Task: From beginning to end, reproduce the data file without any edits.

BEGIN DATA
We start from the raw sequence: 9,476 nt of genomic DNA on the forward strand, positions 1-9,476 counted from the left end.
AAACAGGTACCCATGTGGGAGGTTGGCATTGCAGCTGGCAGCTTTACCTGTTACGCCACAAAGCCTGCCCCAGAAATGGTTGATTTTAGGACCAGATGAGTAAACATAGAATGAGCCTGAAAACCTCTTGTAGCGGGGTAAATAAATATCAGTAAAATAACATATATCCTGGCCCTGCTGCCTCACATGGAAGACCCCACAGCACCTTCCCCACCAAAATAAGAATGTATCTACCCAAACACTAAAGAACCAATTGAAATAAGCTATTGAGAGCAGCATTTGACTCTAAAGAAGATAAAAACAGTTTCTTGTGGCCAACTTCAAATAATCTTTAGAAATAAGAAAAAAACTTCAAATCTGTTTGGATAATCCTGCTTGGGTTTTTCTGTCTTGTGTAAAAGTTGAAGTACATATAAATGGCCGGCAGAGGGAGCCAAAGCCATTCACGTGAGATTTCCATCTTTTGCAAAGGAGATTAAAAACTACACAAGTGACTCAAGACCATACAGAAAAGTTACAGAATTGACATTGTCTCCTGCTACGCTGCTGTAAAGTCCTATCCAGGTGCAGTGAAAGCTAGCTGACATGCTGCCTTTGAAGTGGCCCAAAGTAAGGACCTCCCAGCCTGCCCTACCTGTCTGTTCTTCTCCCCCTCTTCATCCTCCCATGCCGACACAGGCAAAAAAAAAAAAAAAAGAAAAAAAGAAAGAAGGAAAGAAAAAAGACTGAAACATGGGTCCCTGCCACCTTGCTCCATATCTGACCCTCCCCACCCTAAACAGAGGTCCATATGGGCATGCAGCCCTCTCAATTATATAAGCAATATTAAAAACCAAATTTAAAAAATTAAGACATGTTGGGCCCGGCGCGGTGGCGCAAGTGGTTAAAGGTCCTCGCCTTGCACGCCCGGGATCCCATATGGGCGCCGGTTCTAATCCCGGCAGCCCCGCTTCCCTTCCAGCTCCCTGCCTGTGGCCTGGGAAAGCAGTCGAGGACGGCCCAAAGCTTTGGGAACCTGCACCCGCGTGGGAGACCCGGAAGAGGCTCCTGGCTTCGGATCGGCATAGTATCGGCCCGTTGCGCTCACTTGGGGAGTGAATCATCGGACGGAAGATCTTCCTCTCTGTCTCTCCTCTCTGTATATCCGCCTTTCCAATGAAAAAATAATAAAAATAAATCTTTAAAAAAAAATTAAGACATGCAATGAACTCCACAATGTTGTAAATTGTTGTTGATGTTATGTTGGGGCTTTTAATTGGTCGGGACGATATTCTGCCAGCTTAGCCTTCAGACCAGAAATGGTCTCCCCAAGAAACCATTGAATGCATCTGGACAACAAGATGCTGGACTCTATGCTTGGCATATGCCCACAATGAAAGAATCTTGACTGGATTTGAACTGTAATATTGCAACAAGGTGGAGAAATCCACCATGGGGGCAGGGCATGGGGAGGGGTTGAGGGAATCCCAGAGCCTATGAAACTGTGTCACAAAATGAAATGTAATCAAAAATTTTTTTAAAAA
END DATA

We start from the raw sequence: 9,476 nt of genomic DNA on the forward strand, positions 1-9,476 counted from the left end.
AAACAGGTACCCATGTGGGAGGTTGGCATTGCAGCTGGCAGCTTTACCTGTTACGCCACAAAGCCTGCCCCAGAAATGGTTGATTTTAGGACCAGATGAGTAAACATAGAATGAGCCTGAAAACCTCTTGTAGCGGGGTAAATAAATATCAGTAAAATAACATATATCCTGGCCCTGCTGCCTCACATGGAAGACCCCACAGCACCTTCCCCACCAAAATAAGAATGTATCTACCCAAACACTAAAGAACCAATTGAAATAAGCTATTGAGAGCAGCATTTGACTCTAAAGAAGATAAAAACAGTTTCTTGTGGCCAACTTCAAATAATCTTTAGAAATAAGAAAAAAACTTCAAATCTGTTTGGATAATCCTGCTTGGGTTTTTCTGTCTTGTGTAAAAGTTGAAGTACATATAAATGGCCGGCAGAGGGAGCCAAAGCCATTCACGTGAGATTTCCATCTTTTGCAAAGGAGATTAAAAACTACACAAGTGACTCAAGACCATACAGAAAAGTTACAGAATTGACATTGTCTCCTGCTACGCTGCTGTAAAGTCCTATCCAGGTGCAGTGAAAGCTAGCTGACATGCTGCCTTTGAAGTGGCCCAAAGTAAGGACCTCCCAGCCTGCCCTACCTGTCTGTTCTTCTCCCCCTCTTCATCCTCCCATGCCGACACAGGCAAAAAAAAAAAAAAAAGAAAAAAAGAAAGAAGGAAAGAAAAAAGACTGAAACATGGGTCCCTGCCACCTTGCTCCATATCTGACCCTCCCCACCCTAAACAGAGGTCCATATGGGCATGCAGCCCTCTCAATTATATAAGCAATATTAAAAACCAAATTTAAAAAATTAAGACATGTTGGGCCCGGCGCGGTGGCGCAAGTGGTTAAAGGTCCTCGCCTTGCACGCCCGGGATCCCATATGGGCGCCGGTTCTAATCCCGGCAGCCCCGCTTCCCTTCCAGCTCCCTGCCTGTGGCCTGGGAAAGCAGTCGAGGACGGCCCAAAGCTTTGGGAACCTGCACCCGCGTGGGAGACCCGGAAGAGGCTCCTGGCTTCGGATCGGCATAGTATCGGCCCGTTGCGCTCACTTGGGGAGTGAATCATCGGACGGAAGATCTTCCTCTCTGTCTCTCCTCTCTGTATATCCGCCTTTCCAATGAAAAAATAATAAAAATAAATCTTTAAAAAAAAATTAAGACATGCAATGAACTCCACAATGTTGTAAATTGTTGTTGATGTTATGTTGGGGCTTTTAATTGGTCGGGACGATATTCTGCCAGCTTAGCCTTCAGACCAGAAATGGTCTCCCCAAGAAACCATTGAATGCATCTGGACAACAAGATGCTGGACTCTATGCTTGGCATATGCCCACAATGAAAGAATCTTGACTGGATTTGAACTGTAATATTGCAACAAGGTGGAGAAATCCACCATGGGGGCAGGGCATGGGGAGGGGTTGAGGGAATCCCAGAGCCTATGAAACTGTGTCACAAAATGAAATGTAATCAAAAATTTTTTTAAAAA